Sedgwick County's rate of putting people in jail is higher than the national rate, a Wichita State University professor told county commissioners Wednesday.
But alternative programs that aim to keep people out of a cell are helping to reduce those numbers and save the county money, said Delores Craig-Moreland, an associate professor of criminal justice at WSU.
She described them as a "grand slam home run."
Craig-Moreland made her report as part of a team at WSU studying the county's jail and ways to reduce overcrowding there.
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Commissioner Gwen Welshimer said the county has worked "very hard" to find alternatives to jail "so that's music to my ears."
By 2004, the county's incarceration rate exceeded the national rate by 16 percent, Craig-Moreland said. From 2004 to 2008, the national incarceration rate rose by 6 percent while the county's rose by 11 percent, she said.
In 2008, the incarceration rate per 100,000 residents nationally was 258; in Sedgwick County it was 318.
"It continues to rise," Craig-Moreland said, adding that the "main contributing factor is legislation that makes certain crimes" punishable by time in jail.
Commissioner Kelly Parks said state laws about some crimes, including driving under the influence, are pushing some inmates off to jails instead of to prison. Counties pay for jails, and the state pays for prisons.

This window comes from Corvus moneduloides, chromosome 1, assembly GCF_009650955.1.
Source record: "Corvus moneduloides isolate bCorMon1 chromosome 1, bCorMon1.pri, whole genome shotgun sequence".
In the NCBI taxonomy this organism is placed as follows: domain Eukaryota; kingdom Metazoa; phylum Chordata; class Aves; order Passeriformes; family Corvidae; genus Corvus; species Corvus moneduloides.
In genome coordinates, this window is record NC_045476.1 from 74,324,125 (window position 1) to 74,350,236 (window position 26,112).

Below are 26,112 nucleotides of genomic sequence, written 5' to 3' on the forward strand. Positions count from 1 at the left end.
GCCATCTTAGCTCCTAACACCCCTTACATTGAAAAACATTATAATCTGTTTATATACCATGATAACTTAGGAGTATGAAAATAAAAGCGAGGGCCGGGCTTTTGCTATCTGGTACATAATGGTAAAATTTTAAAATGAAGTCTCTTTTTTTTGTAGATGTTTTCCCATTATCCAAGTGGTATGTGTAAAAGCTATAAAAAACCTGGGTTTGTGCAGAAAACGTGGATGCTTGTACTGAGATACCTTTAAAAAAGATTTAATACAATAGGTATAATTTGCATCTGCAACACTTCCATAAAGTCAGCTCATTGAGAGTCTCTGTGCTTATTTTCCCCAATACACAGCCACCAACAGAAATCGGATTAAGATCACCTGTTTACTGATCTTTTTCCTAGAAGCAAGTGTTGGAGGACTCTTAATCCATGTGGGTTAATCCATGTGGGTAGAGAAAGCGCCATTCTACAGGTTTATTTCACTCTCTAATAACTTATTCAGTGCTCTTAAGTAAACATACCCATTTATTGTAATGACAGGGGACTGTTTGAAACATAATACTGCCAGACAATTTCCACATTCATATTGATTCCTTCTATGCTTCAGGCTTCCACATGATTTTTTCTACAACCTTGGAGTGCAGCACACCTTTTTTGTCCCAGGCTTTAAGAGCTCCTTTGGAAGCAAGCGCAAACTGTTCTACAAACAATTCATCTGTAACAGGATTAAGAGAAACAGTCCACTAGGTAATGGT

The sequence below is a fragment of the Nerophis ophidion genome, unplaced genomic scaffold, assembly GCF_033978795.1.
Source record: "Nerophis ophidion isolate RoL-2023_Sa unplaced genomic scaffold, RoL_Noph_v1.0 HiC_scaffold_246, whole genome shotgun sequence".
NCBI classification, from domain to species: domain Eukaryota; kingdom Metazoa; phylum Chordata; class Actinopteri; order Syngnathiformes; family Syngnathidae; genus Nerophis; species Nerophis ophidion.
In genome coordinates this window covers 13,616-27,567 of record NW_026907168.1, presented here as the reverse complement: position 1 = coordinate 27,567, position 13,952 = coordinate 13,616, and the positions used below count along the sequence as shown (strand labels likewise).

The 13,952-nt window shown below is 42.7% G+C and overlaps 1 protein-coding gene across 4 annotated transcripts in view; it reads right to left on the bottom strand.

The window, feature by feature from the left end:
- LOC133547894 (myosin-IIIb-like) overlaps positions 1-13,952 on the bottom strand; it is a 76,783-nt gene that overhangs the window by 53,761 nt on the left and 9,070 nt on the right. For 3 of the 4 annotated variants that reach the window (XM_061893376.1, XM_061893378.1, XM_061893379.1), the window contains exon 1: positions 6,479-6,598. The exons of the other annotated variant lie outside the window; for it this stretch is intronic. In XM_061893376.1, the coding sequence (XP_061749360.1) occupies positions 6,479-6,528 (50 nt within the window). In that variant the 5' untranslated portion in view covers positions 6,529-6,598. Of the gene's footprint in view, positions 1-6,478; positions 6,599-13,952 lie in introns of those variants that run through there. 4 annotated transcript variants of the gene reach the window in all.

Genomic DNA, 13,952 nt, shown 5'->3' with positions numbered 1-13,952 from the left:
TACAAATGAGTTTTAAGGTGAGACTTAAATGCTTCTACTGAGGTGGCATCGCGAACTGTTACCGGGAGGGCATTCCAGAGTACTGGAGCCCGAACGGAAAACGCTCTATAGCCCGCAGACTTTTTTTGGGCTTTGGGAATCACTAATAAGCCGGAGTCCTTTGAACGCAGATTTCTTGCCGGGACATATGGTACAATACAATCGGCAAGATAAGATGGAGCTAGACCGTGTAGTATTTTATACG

"They're playing shell games with us," he said. "How long are we going to put up" with it?
The county saw a 6 percent increase in jail bookings related to driving under the influence from 2005 to 2009 and a 16 percent increase in those booked who were placed in a cell, Craig-Moreland said.
DUI defendants accounted for nearly 17 percent of all bookings in a recent sampling at the jail, she said.
Among other statistics Craig-Moreland shared:
* Bookings for municipal offenses are on the decline, which the county has said was its goal when it began charging an hourly fee to cities for housing defendants on municipal charges.
* The average amount of time an inmate stays in the jail is 129 days.
* Mental competency issues, including mental illnesses, extend the time an inmate spends in jail by an average of 149 days.
Craig-Moreland and her colleagues are making recommendations to the Criminal Justice Coordinating Council, which includes leaders from the criminal justice community.
* Expanding the adult residential program by 45 beds. The cost is comparable to building 45 beds at the jail, but the residential program cuts down on recidivism.
* Supporting employment for offenders in Sedgwick County.
* Encouraging local courts to review how quickly — or slowly — cases are moving through the criminal justice system.